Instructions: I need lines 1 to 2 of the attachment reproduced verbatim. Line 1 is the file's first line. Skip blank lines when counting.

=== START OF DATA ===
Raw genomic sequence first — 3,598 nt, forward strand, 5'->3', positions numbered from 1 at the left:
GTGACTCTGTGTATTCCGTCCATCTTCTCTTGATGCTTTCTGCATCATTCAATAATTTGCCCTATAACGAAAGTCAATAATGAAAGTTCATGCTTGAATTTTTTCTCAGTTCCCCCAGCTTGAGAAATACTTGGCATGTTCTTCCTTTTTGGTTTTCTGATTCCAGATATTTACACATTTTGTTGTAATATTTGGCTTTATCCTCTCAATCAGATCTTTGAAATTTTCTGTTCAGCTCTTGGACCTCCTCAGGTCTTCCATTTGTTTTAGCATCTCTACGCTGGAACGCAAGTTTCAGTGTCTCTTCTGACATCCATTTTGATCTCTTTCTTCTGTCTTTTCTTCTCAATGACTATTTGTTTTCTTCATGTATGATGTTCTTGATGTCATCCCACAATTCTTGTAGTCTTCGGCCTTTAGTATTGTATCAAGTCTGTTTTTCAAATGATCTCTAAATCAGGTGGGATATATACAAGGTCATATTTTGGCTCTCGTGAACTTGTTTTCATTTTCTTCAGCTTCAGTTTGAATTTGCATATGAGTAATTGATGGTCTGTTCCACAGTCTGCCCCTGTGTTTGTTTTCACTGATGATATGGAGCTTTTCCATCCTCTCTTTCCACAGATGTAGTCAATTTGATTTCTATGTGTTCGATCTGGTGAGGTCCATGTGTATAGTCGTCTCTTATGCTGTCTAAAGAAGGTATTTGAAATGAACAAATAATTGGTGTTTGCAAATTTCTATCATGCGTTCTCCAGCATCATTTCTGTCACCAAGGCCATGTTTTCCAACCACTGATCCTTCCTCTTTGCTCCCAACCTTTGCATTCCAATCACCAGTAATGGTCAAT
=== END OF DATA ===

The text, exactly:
Raw genomic sequence first — 3,598 nt, forward strand, 5'->3', positions numbered from 1 at the left:
GTGACTCTGTGTATTCCGTCCATCTTCTCTTGATGCTTTCTGCATCATTCAATAATTTGCCCTATAACGAAAGTCAATAATGAAAGTTCATGCTTGAATTTTTTCTCAGTTCCCCCAGCTTGAGAAATACTTGGCATGTTCTTCCTTTTTGGTTTTCTGATTCCAGATATTTACACATTTTGTTGTAATATTTGGCTTTATCCTCTCAATCAGATCTTTGAAATTTTCTGTTCAGCTCTTGGACCTCCTCAGGTCTTCCATTTGTTTTAGCATCTCTACGCTGGAACGCAAGTTTCAGTGTCTCTTCTGACATCCATTTTGATCTCTTTCTTCTGTCTTTTCTTCTCAATGACTATTTGTTTTCTTCATGTATGATGTTCTTGATGTCATCCCACAATTCTTGTAGTCTTCGGCCTTTAGTATTGTATCAAGTCTGTTTTTCAAATGATCTCTAAATCAGGTGGGATATATACAAGGTCATATTTTGGCTCTCGTGAACTTGTTTTCATTTTCTTCAGCTTCAGTTTGAATTTGCATATGAGTAATTGATGGTCTGTTCCACAGTCTGCCCCTGTGTTTGTTTTCACTGATGATATGGAGCTTTTCCATCCTCTCTTTCCACAGATGTAGTCAATTTGATTTCTATGTGTTCGATCTGGTGAGGTCCATGTGTATAGTCGTCTCTTATGCTGTCTAAAGAAGGTATTTGAAATGAACAAATAATTGGTGTTTGCAAATTTCTATCATGCGTTCTCCAGCATCATTTCTGTCACCAAGGCCATGTTTTCCAACCACTGATCCTTCCTCTTTGCTCCCAACCTTTGCATTCCAATCACCAGTAATGGTCAAT